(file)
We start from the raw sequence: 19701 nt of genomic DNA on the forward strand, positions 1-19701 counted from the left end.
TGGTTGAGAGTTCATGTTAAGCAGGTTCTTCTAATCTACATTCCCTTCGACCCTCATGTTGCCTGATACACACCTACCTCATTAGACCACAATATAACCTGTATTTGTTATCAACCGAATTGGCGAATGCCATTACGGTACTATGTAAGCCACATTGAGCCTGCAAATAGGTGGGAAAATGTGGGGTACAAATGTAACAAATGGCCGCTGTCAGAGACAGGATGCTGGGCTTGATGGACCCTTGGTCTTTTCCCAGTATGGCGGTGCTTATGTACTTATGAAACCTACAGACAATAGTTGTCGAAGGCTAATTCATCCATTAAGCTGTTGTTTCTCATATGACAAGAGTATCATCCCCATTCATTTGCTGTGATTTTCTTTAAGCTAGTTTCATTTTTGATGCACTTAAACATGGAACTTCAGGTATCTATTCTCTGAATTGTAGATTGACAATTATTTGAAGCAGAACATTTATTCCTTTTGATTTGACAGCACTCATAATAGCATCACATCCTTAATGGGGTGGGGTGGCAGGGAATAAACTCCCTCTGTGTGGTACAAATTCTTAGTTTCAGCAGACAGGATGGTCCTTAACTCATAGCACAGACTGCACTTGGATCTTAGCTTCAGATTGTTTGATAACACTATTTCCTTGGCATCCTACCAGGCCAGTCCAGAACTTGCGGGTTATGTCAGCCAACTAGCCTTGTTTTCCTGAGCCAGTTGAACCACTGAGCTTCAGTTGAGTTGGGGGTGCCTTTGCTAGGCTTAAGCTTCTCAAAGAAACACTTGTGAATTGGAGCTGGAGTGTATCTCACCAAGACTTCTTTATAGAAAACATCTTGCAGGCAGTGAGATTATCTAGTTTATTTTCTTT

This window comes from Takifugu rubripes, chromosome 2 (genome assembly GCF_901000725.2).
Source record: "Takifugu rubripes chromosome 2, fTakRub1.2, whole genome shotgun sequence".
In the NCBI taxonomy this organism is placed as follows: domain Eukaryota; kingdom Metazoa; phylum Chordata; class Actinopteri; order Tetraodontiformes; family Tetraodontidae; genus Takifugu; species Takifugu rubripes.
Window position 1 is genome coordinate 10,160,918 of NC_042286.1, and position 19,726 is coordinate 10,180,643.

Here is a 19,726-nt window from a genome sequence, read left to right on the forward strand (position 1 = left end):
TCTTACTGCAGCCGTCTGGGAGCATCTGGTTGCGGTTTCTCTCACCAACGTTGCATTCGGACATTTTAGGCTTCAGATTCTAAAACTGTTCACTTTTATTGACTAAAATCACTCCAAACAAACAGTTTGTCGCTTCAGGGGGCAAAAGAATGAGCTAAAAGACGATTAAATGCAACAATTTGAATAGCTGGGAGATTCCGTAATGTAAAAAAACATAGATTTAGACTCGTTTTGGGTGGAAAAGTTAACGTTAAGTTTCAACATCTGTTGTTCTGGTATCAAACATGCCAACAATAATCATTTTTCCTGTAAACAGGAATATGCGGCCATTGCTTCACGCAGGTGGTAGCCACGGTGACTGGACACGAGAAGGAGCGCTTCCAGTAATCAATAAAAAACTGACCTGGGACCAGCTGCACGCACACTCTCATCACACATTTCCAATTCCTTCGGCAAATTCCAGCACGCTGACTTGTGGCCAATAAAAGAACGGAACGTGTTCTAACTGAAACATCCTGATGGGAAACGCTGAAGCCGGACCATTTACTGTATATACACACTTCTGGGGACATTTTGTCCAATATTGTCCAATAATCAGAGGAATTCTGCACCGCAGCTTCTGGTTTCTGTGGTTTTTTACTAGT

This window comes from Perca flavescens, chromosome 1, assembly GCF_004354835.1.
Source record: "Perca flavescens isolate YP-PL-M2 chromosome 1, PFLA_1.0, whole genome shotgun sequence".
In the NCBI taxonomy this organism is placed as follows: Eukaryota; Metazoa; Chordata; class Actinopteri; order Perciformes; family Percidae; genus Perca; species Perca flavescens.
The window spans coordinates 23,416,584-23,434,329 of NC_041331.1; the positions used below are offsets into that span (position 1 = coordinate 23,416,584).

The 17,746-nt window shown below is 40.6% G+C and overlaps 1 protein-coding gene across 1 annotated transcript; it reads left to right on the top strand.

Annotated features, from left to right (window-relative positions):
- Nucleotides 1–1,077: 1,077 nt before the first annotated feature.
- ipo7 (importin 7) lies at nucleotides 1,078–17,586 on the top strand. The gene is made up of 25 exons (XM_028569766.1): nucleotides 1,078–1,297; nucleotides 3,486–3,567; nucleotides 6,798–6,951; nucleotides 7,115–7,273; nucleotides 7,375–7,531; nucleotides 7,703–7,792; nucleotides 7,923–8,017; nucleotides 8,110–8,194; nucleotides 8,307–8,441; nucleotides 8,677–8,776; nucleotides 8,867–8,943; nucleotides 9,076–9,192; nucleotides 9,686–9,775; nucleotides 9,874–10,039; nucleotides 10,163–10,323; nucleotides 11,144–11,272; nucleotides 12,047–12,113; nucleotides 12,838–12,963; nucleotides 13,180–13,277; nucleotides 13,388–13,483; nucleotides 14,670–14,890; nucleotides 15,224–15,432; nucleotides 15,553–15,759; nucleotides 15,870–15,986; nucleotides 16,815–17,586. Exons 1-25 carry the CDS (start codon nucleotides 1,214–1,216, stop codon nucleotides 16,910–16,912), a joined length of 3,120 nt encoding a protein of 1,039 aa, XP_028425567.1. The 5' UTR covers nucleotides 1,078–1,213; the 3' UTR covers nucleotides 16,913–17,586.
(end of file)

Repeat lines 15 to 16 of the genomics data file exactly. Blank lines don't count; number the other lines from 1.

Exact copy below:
- Nucleotides 1–1,077: 1,077 nt before the first annotated feature.
- ipo7 (importin 7) lies at nucleotides 1,078–17,586 on the top strand. The gene is made up of 25 exons (XM_028569766.1): nucleotides 1,078–1,297; nucleotides 3,486–3,567; nucleotides 6,798–6,951; nucleotides 7,115–7,273; nucleotides 7,375–7,531; nucleotides 7,703–7,792; nucleotides 7,923–8,017; nucleotides 8,110–8,194; nucleotides 8,307–8,441; nucleotides 8,677–8,776; nucleotides 8,867–8,943; nucleotides 9,076–9,192; nucleotides 9,686–9,775; nucleotides 9,874–10,039; nucleotides 10,163–10,323; nucleotides 11,144–11,272; nucleotides 12,047–12,113; nucleotides 12,838–12,963; nucleotides 13,180–13,277; nucleotides 13,388–13,483; nucleotides 14,670–14,890; nucleotides 15,224–15,432; nucleotides 15,553–15,759; nucleotides 15,870–15,986; nucleotides 16,815–17,586. Exons 1-25 carry the CDS (start codon nucleotides 1,214–1,216, stop codon nucleotides 16,910–16,912), a joined length of 3,120 nt encoding a protein of 1,039 aa, XP_028425567.1. The 5' UTR covers nucleotides 1,078–1,213; the 3' UTR covers nucleotides 16,913–17,586.